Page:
Principles and Practice of Compiling

COM S 540
  1. Credits and contact hours: 3 credits, 4 contact hours
  2. Instructor’s or course coordinator’s name: Hridesh Rajan/Andrew Miner
  3. Text book, title, author, and year: Compilers: Principles, Techniques, and Tools, 2nd edition, Aho, Lam, Sethi, and Ullman, 2006.; Programming for the Java Virtual Machine, Joshua Engel, 1999.
  4. Other supplemental materials: Lex & Yacc, Levine, Mason and Brown, 1992.; The Java Virtual Machine Specification, 2nd Edition, Lindholm and Yellin, 1999.; The Java Language Specification, 3rd Edition (The Java Series), Gosling, Joy, Steele, and Bracha, 2005.; The Jikes Java compiler,; Gnu Document Online, available from This Internet website provides documents for many software tools which include Make, Flex, Bison, GCC, GDB, Gnu C Library, Emacs, among others.

Specific course information

  1. Brief description of the content of the course: Theory of compiling and implementation issues of programming languages. Programming projects leading to the construction of a compiler. Projects with different difficulty levels will be given for 440 and 540. Topics: lexical, syntactic and semantic analyses, syntax-directed translation, code generation, runtime environment and library support.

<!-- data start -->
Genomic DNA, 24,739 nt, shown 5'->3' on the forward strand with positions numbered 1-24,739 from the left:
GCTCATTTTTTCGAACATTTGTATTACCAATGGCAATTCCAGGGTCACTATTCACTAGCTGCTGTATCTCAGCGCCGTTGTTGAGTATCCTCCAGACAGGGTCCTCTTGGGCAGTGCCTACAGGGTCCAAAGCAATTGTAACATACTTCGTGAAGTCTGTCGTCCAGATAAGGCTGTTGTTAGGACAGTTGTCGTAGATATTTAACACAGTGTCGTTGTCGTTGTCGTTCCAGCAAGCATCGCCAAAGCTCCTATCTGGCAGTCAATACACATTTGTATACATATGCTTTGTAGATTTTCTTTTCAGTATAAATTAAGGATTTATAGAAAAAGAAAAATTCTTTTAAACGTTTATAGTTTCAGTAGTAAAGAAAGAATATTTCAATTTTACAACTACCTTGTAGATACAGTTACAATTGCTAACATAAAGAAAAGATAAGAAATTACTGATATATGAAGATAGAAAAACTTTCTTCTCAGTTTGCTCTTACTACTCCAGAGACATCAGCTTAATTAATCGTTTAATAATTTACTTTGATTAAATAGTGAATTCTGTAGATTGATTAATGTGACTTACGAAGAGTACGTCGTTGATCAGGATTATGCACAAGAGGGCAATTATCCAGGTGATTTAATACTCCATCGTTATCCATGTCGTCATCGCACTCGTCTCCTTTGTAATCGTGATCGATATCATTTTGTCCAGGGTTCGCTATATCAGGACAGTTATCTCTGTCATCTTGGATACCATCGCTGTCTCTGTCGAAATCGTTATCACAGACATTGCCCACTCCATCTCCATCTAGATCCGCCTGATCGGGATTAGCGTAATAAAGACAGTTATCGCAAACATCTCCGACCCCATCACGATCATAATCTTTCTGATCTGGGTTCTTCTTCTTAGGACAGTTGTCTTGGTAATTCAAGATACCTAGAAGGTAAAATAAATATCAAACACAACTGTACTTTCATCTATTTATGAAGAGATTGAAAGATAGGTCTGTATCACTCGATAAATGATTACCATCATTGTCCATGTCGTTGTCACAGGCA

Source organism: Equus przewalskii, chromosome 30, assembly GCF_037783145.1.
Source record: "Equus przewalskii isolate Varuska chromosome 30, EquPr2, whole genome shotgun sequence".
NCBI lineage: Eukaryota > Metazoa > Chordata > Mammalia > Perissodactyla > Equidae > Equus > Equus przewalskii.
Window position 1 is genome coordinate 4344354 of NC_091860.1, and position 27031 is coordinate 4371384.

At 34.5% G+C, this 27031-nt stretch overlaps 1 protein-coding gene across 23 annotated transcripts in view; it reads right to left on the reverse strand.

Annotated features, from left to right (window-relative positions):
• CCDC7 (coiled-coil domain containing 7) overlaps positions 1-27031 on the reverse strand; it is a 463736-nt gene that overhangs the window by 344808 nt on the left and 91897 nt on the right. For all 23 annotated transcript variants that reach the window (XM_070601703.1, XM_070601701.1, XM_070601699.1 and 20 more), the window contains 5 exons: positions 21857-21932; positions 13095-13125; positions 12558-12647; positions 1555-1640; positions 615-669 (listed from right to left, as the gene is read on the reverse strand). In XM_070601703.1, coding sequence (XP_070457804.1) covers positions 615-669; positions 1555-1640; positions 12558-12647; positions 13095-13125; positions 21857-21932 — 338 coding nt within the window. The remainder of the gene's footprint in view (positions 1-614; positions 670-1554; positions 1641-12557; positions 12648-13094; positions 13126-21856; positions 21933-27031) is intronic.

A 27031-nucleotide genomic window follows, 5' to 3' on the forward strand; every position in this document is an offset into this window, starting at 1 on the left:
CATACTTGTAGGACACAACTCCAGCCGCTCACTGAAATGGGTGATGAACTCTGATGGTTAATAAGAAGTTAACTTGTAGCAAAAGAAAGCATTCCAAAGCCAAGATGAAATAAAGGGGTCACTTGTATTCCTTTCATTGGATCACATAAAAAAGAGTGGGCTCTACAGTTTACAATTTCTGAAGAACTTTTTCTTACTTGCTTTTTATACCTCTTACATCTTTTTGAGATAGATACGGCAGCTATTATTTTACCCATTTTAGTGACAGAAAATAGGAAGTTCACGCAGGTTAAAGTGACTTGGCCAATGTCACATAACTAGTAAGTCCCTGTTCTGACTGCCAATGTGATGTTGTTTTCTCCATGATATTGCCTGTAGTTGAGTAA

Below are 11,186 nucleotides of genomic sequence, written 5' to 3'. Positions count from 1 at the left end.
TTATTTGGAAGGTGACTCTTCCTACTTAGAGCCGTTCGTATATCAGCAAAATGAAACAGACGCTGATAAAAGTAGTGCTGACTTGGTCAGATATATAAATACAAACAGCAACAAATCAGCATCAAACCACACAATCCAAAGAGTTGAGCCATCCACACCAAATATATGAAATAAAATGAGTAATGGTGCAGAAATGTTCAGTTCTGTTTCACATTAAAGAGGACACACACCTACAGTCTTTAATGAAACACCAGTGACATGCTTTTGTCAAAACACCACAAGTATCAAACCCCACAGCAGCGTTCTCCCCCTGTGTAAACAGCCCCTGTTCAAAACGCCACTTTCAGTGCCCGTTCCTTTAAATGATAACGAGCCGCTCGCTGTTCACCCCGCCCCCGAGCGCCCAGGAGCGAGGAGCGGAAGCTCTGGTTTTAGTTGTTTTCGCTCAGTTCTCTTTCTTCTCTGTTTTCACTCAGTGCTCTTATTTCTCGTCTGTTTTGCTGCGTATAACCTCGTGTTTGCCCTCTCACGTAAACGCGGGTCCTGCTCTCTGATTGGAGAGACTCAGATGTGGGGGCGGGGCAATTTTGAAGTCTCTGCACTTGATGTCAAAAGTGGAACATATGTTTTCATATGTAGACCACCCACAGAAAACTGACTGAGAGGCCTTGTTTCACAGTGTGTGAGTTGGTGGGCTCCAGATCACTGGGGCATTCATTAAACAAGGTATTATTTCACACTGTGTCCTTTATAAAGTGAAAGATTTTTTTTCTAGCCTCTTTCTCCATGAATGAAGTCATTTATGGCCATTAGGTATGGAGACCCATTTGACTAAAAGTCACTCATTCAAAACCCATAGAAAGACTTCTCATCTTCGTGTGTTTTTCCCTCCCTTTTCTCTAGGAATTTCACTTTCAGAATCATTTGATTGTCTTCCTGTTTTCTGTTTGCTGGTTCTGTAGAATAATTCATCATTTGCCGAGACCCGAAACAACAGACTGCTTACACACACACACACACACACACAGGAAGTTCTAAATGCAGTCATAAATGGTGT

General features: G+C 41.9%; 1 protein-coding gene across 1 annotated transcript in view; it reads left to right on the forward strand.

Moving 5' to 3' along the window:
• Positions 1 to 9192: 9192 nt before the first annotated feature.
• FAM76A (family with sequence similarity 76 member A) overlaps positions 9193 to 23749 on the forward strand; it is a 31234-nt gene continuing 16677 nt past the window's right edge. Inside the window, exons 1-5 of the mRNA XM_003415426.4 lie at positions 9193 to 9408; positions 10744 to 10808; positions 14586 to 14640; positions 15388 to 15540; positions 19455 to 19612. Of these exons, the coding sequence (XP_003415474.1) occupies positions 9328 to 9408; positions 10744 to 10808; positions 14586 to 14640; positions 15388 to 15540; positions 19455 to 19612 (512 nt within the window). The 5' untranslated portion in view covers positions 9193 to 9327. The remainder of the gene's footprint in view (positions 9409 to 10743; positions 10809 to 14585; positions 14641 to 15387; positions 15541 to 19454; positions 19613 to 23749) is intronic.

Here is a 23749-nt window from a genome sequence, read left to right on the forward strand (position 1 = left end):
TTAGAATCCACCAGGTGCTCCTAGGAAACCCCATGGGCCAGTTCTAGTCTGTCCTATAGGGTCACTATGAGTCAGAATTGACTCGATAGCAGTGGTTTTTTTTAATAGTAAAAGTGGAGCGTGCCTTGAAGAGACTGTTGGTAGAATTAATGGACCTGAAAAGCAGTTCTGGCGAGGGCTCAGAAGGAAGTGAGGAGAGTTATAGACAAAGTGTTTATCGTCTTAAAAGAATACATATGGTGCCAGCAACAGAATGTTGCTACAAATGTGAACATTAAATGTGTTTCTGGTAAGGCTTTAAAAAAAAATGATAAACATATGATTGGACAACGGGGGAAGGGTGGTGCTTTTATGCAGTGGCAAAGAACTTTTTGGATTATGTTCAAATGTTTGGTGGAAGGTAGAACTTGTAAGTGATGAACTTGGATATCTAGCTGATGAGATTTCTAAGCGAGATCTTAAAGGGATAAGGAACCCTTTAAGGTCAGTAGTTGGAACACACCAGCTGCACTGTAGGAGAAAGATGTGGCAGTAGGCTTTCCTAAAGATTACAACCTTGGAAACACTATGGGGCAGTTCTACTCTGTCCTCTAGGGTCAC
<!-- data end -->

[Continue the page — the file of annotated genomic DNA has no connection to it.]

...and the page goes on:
2. Prerequisites or co-requisites: COM S 331, COM S 342, ENGL 250, SP CM 212; for graduate credit: graduate standing or permission of instructor
  3. Required, elective, or selected elective? Selected Elective

Specific goals for the course

  1. Specific outcomes of instruction: Upon completion of this course, students will possess the following general skills and knowledge:
  • Thorough understanding of the overall architecture of a modern compiler. (2)
  • Being familiar with both top-down and bottom-up parsing paradigms.
  • Fluent with syntax-directed translation scheme and different compiler-compilers.
  • Knowledgeable with assembly language and code-block based code generation scheme.
  • Knowing the inner details of compilers, libraries, operating systems/platforms, and how they interact with each other to form modern computing environments. (6)
  • The experience and confidence of having developed a major software system with thousands of lines of code based on four years of CS training. (6)
  • Submit a written report on the project. (3)

Brief list of topics to be covered

  • Lexical analysis to recognize keywords in the source language (3 hours)
  • Symbol table to keep information gathered from the source language (3 hours)
  • Syntax analysis to understand the source language description (12 hours)
  • Semantic analysis to tell if the source language is meaningful (9 hours)
  • Code generation to turn the source language into machine codes (9 hours)
  • Code optimization to better translate the source language (3 hours)
  • Runtime libraries to support the execution of translated programs (3 hours)